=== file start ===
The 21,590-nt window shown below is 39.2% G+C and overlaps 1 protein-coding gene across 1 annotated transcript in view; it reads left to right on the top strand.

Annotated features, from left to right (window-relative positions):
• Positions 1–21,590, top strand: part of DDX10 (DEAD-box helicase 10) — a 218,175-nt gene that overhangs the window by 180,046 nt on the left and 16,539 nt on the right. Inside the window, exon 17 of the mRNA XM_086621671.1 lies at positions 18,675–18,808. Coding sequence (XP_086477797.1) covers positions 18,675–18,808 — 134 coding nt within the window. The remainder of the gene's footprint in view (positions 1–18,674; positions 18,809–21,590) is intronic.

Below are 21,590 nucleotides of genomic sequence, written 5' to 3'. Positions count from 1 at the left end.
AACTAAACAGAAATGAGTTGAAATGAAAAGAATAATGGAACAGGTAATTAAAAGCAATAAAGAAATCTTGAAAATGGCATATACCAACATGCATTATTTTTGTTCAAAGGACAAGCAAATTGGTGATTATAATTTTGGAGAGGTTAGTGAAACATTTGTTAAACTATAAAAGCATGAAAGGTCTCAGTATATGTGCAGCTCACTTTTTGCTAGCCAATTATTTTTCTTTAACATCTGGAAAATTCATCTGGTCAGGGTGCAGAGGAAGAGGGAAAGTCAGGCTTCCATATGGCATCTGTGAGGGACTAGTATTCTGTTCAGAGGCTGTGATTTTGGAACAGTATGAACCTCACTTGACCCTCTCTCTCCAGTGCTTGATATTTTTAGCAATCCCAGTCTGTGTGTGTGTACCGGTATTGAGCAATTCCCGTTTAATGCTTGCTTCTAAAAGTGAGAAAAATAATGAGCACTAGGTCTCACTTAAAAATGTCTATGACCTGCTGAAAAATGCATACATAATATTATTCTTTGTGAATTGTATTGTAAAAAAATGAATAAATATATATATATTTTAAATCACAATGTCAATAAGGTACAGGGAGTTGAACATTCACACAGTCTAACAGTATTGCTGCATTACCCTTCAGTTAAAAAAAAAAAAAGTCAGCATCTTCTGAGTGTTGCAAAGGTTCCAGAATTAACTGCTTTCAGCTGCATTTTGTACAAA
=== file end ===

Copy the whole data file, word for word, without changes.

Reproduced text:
The 21,590-nt window shown below is 39.2% G+C and overlaps 1 protein-coding gene across 1 annotated transcript in view; it reads left to right on the top strand.

Annotated features, from left to right (window-relative positions):
• Positions 1–21,590, top strand: part of DDX10 (DEAD-box helicase 10) — a 218,175-nt gene that overhangs the window by 180,046 nt on the left and 16,539 nt on the right. Inside the window, exon 17 of the mRNA XM_086621671.1 lies at positions 18,675–18,808. Coding sequence (XP_086477797.1) covers positions 18,675–18,808 — 134 coding nt within the window. The remainder of the gene's footprint in view (positions 1–18,674; positions 18,809–21,590) is intronic.

Below are 21,590 nucleotides of genomic sequence, written 5' to 3'. Positions count from 1 at the left end.
AACTAAACAGAAATGAGTTGAAATGAAAAGAATAATGGAACAGGTAATTAAAAGCAATAAAGAAATCTTGAAAATGGCATATACCAACATGCATTATTTTTGTTCAAAGGACAAGCAAATTGGTGATTATAATTTTGGAGAGGTTAGTGAAACATTTGTTAAACTATAAAAGCATGAAAGGTCTCAGTATATGTGCAGCTCACTTTTTGCTAGCCAATTATTTTTCTTTAACATCTGGAAAATTCATCTGGTCAGGGTGCAGAGGAAGAGGGAAAGTCAGGCTTCCATATGGCATCTGTGAGGGACTAGTATTCTGTTCAGAGGCTGTGATTTTGGAACAGTATGAACCTCACTTGACCCTCTCTCTCCAGTGCTTGATATTTTTAGCAATCCCAGTCTGTGTGTGTGTACCGGTATTGAGCAATTCCCGTTTAATGCTTGCTTCTAAAAGTGAGAAAAATAATGAGCACTAGGTCTCACTTAAAAATGTCTATGACCTGCTGAAAAATGCATACATAATATTATTCTTTGTGAATTGTATTGTAAAAAAATGAATAAATATATATATATTTTAAATCACAATGTCAATAAGGTACAGGGAGTTGAACATTCACACAGTCTAACAGTATTGCTGCATTACCCTTCAGTTAAAAAAAAAAAAAGTCAGCATCTTCTGAGTGTTGCAAAGGTTCCAGAATTAACTGCTTTCAGCTGCATTTTGTACAAA